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The Spartans,man for man, were not trained for man on man combat, they fought in a phallanx, a relatively inflexible 'roller', which would have been easy for a Roman maniple to avoid, whilst causing initial casualties by pila and then attacking gaps and flanks.

126538[/snapback]

 

Man for Man the Spartan citizen "i.e. soldier" was more than an equal for his Roman counter-part; this has to do with his upbringing from age(s) 6-7 through 20, and his life of service from 20-60.

 

The Spartan failing was in their outrageous machismo, however everyone took this seriously, and for a very good reason.

 

The Roman army of Cincinatus onwards would have beaten Sparta, however not without a painful cost.

 

My curiousity would be over the Persian response, as their would have been a profit in it somewhere for them.

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Man for Man the Spartan citizen "i.e. soldier" was more than an equal for his Roman counter-part; this has to do with his upbringing from age(s) 6-7 through 20, and his life of service from 20-60.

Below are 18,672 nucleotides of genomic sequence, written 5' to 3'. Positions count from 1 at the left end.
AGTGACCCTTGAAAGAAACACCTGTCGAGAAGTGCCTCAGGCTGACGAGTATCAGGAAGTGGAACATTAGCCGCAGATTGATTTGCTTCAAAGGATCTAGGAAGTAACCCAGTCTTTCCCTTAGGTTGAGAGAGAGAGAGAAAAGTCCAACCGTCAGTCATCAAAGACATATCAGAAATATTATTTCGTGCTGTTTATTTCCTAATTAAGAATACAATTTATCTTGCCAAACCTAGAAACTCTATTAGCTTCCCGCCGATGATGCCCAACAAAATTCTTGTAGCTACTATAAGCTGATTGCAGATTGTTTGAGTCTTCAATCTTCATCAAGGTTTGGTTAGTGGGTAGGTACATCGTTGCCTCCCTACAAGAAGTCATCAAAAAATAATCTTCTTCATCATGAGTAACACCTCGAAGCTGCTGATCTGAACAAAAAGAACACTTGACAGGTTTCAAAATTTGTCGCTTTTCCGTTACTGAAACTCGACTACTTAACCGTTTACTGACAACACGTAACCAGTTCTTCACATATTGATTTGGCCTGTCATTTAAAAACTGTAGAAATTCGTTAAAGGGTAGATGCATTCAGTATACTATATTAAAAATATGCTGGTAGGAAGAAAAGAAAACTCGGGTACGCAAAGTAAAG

The Spartan failing was in their outrageous machismo, however everyone took this seriously, and for a very good reason.

 

The Roman army of Cincinatus onwards would have beaten Sparta, however not without a painful cost.

 

But by the time the Romans arrived in Greece there were so few Spartan citizens (that "outrageous machismo" you rightly identify as their failing resulted in ever-higher standards, & ever-diminishing numbers) that the Romans could just roll over them, with trivial cost. Sparta disappeared from history with about 1000 citizens. The average quality of Spartan troops at the end was atrociously low, because most of them were unwilling, unreliable & virtually untrained conscripted helots.

 

People go on about the Spartans so much, but consider how effective a system is that results in your pool of recruits shrinking every generation, until eventually you run out. Long-term, Sparta committed societal suicide by its exclusivity.

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Swerve, I do agree with both of our assesments; running a similar course to the eventual conclusion, I dare guess that we should not leave out the Perioeci in the Spartan caste, who obviously provided no buffer-favors to the state during their societies end.

 

What had amazed me when I had to study that time period is that the Spartan "democratic timocratic monarchical oligarchy" goverment was considered to be highly stable; outside of their ever growing intense internal-paranoia over the Helot's, and their neighbors.